Records show a recurring pattern: Reactor parts or systems fall out of compliance with the rules. Studies are conducted by the industry and government, and all agree that existing standards are "unnecessarily conservative." Regulations are loosened, and the reactors are back in compliance.

"That's what they say for everything, whether that's the case or not," said Demetrios Basdekas, an engineer retired from the NRC. "Every time you turn around, they say 'We have all this built-in conservatism.' "

The AP found proof that aging reactors have been allowed to run less safely to prolong operations. As equipment has approached or violated safety limits, regulators and reactor operators have loosened or bent the rules.

Last year, the NRC weakened the safety margin for acceptable radiation damage to reactor vessels -- for a second time. The standard is based on a measurement known as a reactor vessel's "reference temperature," which predicts when it will become dangerously brittle and vulnerable to failure. Over the years, many plants have violated or come close to violating the standard.

As a result, the minimum standard was relaxed -- first by raising the reference temperature 50 percent, then 78 percent above the original, even though a broken vessel could spill its radioactive contents into the environment.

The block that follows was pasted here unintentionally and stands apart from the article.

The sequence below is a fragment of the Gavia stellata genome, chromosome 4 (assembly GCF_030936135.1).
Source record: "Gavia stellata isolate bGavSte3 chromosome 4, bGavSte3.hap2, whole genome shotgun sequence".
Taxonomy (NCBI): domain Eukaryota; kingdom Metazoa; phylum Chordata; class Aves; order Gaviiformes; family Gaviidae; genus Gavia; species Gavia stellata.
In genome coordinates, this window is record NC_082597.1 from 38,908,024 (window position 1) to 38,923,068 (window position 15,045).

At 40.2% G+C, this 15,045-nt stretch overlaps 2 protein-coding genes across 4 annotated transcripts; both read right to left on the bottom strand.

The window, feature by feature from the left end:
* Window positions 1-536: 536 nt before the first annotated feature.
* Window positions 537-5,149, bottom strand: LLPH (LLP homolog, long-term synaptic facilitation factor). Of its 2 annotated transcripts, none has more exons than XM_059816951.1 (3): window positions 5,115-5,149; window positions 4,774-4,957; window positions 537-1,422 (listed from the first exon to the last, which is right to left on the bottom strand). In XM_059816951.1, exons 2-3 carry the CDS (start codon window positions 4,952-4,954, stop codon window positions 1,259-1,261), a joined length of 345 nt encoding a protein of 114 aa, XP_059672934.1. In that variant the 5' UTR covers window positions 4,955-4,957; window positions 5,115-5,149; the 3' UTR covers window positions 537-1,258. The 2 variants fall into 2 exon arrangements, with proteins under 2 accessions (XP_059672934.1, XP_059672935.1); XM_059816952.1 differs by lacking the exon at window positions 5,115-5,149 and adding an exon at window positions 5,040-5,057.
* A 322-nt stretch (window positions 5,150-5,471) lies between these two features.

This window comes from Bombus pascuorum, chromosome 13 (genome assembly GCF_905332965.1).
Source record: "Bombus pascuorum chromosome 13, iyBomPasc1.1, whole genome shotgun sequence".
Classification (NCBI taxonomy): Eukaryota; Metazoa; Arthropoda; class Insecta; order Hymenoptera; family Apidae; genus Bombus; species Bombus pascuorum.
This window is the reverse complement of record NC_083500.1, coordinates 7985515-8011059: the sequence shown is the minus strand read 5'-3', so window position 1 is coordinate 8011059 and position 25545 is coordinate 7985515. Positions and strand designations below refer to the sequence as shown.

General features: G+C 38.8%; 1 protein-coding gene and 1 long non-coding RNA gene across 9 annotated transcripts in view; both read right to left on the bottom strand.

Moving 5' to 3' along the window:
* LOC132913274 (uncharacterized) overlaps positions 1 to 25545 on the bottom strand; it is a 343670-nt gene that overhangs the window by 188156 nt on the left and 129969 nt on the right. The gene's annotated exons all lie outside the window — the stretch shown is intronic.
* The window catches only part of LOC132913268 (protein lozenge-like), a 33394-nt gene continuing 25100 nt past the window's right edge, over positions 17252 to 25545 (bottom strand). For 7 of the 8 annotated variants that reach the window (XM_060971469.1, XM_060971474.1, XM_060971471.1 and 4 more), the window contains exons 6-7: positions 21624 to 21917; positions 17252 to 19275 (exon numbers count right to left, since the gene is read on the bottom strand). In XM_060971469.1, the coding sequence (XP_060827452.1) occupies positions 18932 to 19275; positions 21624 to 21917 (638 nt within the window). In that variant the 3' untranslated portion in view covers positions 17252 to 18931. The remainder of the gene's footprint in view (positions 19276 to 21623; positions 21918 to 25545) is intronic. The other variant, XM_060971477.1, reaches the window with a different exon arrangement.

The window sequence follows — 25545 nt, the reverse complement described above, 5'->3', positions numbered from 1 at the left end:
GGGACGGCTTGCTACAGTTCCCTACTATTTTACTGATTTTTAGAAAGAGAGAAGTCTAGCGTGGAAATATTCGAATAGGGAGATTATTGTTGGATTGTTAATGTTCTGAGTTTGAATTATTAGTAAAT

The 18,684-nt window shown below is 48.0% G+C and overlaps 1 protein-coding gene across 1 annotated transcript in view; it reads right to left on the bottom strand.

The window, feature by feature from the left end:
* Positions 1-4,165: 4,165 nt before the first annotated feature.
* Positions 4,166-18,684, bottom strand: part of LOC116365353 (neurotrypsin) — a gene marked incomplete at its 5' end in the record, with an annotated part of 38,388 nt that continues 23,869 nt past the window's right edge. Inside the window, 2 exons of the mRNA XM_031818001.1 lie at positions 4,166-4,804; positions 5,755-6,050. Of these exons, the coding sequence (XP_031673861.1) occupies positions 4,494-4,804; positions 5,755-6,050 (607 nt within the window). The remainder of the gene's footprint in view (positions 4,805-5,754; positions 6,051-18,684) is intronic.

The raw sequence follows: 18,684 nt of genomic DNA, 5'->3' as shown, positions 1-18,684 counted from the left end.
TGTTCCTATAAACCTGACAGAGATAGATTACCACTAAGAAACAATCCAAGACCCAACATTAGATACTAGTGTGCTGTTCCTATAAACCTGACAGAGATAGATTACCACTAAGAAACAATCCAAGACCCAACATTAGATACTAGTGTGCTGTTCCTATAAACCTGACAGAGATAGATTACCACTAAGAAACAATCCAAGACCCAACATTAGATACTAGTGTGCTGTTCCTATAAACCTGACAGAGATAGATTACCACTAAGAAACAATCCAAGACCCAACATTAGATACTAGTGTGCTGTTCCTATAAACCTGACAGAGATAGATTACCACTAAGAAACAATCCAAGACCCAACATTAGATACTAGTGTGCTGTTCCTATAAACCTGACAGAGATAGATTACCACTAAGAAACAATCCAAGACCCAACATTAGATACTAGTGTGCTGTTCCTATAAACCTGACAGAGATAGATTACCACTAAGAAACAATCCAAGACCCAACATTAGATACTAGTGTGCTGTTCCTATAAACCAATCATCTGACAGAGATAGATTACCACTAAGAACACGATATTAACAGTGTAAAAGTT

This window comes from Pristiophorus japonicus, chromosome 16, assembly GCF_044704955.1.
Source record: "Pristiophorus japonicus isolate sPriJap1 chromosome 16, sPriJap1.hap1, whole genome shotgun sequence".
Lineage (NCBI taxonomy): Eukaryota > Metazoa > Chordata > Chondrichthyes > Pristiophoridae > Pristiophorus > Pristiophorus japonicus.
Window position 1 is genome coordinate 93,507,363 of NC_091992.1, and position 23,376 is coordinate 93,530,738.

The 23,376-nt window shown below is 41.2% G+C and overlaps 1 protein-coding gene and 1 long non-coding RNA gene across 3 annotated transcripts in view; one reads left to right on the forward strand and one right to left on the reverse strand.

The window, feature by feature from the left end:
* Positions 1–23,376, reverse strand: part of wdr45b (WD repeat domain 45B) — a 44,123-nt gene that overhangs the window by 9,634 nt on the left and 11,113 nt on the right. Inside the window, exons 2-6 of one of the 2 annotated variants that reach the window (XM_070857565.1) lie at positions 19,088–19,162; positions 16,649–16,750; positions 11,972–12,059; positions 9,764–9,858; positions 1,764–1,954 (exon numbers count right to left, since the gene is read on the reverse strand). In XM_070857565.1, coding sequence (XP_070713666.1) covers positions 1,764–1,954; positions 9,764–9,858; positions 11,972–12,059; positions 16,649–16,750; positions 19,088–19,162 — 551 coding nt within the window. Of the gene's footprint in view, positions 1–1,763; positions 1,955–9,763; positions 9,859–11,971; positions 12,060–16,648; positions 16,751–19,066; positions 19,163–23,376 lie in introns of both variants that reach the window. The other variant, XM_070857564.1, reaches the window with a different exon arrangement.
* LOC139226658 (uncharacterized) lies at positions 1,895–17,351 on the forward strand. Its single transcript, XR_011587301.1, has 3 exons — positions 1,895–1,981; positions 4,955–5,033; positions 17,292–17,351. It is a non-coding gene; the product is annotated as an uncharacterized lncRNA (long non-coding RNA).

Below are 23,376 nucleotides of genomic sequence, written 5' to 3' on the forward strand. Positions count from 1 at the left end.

"We've seen the pattern," said nuclear safety scientist Dana Powers, who works for Sandia National Laboratories and sits on an NRC advisory committee. "They're ... trying to get more and more out of these plants."

'Sharpening the pencil'

Unprompted, several nuclear engineers and former regulators used nearly identical terminology to describe how industry and government research has frequently justified loosening safety standards to keep aging reactors within operating rules. They call the approach "sharpening the pencil" or "pencil engineering" -- the fudging of calculations and assumptions to yield answers that enable plants with deteriorating conditions to remain in compliance.

"Many utilities are doing that sort of thing," said engineer Richard T. Lahey Jr., who used to design nuclear safety systems for General Electric Co. "I think we need nuclear power, but we can't compromise on safety. I think the vulnerability is on these older plants."